South Africa’s MeerKAT radio telescope released its first image on Saturday, proving that it is the best radio telescope in the Southern Hemisphere. The image reveals 1,300 galaxies, covering about 0.01 percent of the entire celestial sphere.

Apparently, the radio telescope located in South Africa’s Karoo region is not yet finished and only used 16 dishes during the observation. The full 64 receptors will be placed in late 2017, integrating it into the Square Kilometer Array (SKA), which SKA South Africa Chief Technologist Justin Jonas says will be the most powerful telescope in the world. Each receptor will contain a 13.5 meter-diameter dish antenna, receivers, cryogenic coolers, digitizer and other tools.

More than 200 scientists, technicians and engineers from South Africa collaborated with scientists from other countries to build MeerKAT. MeerKAT is one of the two main clusters of SKA. The other one is being built in Australia. Both will observe the universe but at different radio frequencies.


The two panels to the right show distant galaxies with massive black holes at their centers. At lower left is a galaxy approximately 200 million light years away, where hydrogen gas is being used up to form stars in large numbers. Credit: Square Kilometre Array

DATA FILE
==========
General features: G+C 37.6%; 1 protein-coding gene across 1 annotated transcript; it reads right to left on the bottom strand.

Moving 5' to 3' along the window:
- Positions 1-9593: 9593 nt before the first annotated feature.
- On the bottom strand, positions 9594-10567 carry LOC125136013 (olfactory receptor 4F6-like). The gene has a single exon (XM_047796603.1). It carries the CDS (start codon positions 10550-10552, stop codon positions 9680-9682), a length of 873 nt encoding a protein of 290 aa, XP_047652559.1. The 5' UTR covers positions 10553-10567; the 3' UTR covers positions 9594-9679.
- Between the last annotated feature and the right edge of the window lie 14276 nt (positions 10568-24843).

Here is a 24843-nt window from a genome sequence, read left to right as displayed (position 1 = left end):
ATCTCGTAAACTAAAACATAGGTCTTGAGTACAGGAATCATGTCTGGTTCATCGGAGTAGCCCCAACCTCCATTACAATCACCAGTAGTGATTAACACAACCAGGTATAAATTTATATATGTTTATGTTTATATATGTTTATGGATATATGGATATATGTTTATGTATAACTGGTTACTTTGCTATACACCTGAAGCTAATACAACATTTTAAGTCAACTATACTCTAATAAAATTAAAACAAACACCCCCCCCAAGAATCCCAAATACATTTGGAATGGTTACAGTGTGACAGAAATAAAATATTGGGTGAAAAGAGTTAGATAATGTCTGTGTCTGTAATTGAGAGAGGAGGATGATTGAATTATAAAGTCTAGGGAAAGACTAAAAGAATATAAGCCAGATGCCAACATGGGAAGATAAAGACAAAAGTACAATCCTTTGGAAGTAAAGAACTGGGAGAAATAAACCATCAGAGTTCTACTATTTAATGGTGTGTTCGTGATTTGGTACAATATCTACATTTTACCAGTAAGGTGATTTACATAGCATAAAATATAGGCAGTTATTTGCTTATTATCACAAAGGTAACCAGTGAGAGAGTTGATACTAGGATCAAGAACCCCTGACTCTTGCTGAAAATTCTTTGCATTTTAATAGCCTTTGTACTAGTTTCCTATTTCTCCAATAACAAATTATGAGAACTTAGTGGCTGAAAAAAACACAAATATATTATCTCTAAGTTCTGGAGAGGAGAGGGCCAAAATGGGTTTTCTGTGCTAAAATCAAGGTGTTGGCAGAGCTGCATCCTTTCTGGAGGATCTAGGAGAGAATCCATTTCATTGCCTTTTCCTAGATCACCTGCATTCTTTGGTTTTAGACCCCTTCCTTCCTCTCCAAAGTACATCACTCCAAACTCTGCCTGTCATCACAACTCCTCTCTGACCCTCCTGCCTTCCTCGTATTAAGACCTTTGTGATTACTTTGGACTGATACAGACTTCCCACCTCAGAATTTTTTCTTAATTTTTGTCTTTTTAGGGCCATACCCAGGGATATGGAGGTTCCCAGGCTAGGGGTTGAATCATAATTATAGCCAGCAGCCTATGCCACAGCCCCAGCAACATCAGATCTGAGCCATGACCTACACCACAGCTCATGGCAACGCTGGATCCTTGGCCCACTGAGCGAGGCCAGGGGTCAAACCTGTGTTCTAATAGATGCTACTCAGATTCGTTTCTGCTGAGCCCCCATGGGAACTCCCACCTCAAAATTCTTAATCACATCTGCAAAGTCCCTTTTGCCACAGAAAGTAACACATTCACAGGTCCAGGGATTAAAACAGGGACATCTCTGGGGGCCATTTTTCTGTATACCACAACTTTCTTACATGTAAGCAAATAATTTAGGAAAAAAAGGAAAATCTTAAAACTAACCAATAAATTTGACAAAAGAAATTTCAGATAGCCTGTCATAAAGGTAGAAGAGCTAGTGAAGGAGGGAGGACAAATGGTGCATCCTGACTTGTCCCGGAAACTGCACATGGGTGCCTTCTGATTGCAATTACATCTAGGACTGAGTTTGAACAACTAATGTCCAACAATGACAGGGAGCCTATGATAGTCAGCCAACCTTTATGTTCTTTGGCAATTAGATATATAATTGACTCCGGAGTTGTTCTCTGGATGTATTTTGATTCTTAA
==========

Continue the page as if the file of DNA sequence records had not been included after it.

By the 2020s, the SKA will consist of 3,000 dishes that will cover an area measuring at least a square kilometer or 0.4 square miles. Scientists believe that the telescope array will have  10,000 times greater discovery potential than the most high-tech instruments we  have right now. It will also help reveal the mystery behind supernovae (also known as exploding stars), black holes, dark energy and possibly fragments that can demonstrate how the universe formed 14 billion years ago.

“South Africa has already demonstrated its excellent science and engineering skills by designing and building MeerKAT,” points out South African Minister of Science and Technology Naledi Pandor. “This telescope, which is predominantly a locally designed and built instrument, shows the world that South Africa can compete in international research, engineering, technology and science. The government is proud of our scientists and engineers for pioneering a radio telescope that will lead to groundbreaking research.”